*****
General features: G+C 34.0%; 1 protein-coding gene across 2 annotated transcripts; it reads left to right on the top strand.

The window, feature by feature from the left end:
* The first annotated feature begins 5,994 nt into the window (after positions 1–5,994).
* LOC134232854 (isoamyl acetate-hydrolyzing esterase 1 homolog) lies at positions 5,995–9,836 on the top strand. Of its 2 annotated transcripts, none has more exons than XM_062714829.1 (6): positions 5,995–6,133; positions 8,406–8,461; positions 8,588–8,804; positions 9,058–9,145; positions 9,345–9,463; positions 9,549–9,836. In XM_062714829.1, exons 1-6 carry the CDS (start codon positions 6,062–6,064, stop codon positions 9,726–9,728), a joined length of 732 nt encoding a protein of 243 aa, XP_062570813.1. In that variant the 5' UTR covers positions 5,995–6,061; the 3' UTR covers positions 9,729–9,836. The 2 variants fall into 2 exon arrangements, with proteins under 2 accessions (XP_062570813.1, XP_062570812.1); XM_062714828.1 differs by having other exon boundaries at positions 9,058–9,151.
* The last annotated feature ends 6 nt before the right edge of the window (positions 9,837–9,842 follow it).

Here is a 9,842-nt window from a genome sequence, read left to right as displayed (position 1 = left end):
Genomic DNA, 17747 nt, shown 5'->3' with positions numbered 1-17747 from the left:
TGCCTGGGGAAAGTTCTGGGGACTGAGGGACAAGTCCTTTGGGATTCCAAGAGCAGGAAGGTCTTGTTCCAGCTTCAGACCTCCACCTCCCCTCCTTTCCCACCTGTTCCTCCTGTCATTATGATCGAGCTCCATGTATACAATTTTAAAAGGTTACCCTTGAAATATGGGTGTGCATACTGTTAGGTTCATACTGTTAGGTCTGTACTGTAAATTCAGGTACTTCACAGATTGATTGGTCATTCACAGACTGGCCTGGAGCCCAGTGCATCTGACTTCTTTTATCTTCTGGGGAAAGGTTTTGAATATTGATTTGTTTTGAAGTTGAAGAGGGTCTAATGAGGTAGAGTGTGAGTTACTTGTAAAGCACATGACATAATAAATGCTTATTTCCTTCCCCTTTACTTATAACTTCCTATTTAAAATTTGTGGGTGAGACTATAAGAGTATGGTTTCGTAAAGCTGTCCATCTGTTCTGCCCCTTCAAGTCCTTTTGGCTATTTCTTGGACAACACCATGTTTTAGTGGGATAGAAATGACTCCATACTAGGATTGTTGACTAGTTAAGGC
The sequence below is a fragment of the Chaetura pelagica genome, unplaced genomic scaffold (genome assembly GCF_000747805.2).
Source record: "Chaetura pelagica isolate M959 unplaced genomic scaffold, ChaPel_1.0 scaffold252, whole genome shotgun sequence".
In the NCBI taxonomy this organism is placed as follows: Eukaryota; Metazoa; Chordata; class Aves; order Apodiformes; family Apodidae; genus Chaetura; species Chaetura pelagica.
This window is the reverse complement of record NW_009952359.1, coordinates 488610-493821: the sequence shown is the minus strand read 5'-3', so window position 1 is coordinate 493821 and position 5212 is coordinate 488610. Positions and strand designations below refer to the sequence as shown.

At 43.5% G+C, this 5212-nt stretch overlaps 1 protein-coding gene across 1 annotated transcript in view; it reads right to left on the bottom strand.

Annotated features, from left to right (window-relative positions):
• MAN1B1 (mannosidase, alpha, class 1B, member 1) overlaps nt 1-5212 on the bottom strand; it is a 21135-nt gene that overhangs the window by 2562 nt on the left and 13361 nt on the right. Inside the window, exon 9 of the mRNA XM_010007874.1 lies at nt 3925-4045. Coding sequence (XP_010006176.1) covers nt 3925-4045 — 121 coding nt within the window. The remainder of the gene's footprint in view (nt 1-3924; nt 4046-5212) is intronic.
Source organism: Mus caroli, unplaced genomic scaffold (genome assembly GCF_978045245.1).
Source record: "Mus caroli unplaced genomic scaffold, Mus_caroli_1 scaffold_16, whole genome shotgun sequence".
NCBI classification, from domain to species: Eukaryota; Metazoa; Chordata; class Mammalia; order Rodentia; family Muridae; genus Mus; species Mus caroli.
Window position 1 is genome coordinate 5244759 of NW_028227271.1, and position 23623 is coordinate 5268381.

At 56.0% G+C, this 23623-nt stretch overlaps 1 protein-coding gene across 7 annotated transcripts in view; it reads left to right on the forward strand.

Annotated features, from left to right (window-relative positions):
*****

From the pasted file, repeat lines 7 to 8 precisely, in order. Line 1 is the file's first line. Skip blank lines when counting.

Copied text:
Genomic DNA, 17747 nt, shown 5'->3' with positions numbered 1-17747 from the left:
TGCCTGGGGAAAGTTCTGGGGACTGAGGGACAAGTCCTTTGGGATTCCAAGAGCAGGAAGGTCTTGTTCCAGCTTCAGACCTCCACCTCCCCTCCTTTCCCACCTGTTCCTCCTGTCATTATGATCGAGCTCCATGTATACAATTTTAAAAGGTTACCCTTGAAATATGGGTGTGCATACTGTTAGGTTCATACTGTTAGGTCTGTACTGTAAATTCAGGTACTTCACAGATTGATTGGTCATTCACAGACTGGCCTGGAGCCCAGTGCATCTGACTTCTTTTATCTTCTGGGGAAAGGTTTTGAATATTGATTTGTTTTGAAGTTGAAGAGGGTCTAATGAGGTAGAGTGTGAGTTACTTGTAAAGCACATGACATAATAAATGCTTATTTCCTTCCCCTTTACTTATAACTTCCTATTTAAAATTTGTGGGTGAGACTATAAGAGTATGGTTTCGTAAAGCTGTCCATCTGTTCTGCCCCTTCAAGTCCTTTTGGCTATTTCTTGGACAACACCATGTTTTAGTGGGATAGAAATGACTCCATACTAGGATTGTTGACTAGTTAAGGC